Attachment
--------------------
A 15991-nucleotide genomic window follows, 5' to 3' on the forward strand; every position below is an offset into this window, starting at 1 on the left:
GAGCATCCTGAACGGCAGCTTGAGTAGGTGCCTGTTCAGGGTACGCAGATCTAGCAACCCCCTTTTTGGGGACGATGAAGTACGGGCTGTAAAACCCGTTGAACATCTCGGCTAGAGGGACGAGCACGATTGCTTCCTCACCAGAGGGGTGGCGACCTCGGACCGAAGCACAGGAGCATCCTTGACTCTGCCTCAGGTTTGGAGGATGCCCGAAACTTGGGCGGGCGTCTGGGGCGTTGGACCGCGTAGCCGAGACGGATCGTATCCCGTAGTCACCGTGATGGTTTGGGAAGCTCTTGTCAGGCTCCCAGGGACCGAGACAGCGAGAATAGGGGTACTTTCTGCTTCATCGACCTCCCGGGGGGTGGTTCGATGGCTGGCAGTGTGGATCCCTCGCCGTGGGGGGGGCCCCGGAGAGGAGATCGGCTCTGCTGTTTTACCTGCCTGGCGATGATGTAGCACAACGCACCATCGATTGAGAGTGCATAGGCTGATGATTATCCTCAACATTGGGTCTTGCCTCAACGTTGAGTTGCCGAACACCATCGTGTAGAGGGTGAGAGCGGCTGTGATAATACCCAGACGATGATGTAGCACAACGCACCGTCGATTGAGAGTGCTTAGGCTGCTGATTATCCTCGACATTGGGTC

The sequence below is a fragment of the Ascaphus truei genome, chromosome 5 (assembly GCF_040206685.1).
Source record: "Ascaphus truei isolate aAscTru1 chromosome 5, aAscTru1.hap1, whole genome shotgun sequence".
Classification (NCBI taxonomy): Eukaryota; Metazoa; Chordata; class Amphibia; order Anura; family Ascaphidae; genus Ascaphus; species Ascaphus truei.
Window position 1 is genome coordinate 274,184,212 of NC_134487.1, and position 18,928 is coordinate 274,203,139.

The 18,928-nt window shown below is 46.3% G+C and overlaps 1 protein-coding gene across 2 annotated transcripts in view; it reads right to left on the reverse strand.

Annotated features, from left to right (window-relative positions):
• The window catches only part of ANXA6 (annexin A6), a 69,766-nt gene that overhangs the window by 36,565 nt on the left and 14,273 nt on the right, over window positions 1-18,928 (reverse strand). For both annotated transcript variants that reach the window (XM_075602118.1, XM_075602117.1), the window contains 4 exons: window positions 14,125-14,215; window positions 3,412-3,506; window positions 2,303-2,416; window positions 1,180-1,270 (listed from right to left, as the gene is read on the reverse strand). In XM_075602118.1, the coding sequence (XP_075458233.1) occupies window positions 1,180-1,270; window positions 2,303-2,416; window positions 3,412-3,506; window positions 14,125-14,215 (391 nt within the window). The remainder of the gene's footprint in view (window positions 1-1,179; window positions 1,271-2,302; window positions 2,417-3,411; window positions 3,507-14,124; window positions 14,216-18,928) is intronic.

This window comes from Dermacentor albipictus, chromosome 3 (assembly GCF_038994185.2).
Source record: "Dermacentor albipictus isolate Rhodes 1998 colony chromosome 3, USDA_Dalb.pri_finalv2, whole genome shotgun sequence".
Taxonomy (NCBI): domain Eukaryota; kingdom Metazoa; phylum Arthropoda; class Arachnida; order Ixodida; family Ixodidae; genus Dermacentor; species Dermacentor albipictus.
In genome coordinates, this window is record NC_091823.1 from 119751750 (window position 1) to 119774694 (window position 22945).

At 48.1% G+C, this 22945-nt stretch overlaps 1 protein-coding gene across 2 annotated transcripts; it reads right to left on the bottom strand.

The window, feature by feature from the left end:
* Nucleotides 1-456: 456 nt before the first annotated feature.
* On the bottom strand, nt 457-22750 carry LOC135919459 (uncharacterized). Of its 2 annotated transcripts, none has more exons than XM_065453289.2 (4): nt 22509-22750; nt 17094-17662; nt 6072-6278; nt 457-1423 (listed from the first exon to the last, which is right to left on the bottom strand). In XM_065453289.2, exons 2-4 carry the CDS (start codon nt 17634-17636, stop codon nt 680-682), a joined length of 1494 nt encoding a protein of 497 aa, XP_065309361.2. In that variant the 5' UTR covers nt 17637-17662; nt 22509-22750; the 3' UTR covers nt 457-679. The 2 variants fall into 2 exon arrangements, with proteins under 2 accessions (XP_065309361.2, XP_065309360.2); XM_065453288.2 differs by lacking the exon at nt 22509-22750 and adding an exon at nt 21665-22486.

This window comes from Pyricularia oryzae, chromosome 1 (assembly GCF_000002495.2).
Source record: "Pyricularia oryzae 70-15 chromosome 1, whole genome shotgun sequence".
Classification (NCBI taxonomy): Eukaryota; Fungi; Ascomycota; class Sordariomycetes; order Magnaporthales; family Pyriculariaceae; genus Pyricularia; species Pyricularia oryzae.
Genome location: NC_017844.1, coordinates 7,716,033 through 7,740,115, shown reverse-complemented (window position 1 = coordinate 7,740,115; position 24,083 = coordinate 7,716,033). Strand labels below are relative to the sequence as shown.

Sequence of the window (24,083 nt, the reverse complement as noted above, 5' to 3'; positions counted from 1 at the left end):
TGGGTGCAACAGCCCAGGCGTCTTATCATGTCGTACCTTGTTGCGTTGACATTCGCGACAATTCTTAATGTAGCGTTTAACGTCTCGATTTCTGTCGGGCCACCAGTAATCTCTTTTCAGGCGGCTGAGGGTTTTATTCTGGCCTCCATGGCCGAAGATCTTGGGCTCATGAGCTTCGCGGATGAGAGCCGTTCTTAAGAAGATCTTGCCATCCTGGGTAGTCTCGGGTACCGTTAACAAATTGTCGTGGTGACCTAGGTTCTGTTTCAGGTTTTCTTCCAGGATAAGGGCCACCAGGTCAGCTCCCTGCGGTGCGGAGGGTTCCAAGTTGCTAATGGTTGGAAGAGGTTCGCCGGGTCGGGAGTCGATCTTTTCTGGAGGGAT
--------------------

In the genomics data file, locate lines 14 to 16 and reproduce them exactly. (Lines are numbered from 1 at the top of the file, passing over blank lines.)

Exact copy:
At 48.1% G+C, this 22945-nt stretch overlaps 1 protein-coding gene across 2 annotated transcripts; it reads right to left on the bottom strand.

The window, feature by feature from the left end:
* Nucleotides 1-456: 456 nt before the first annotated feature.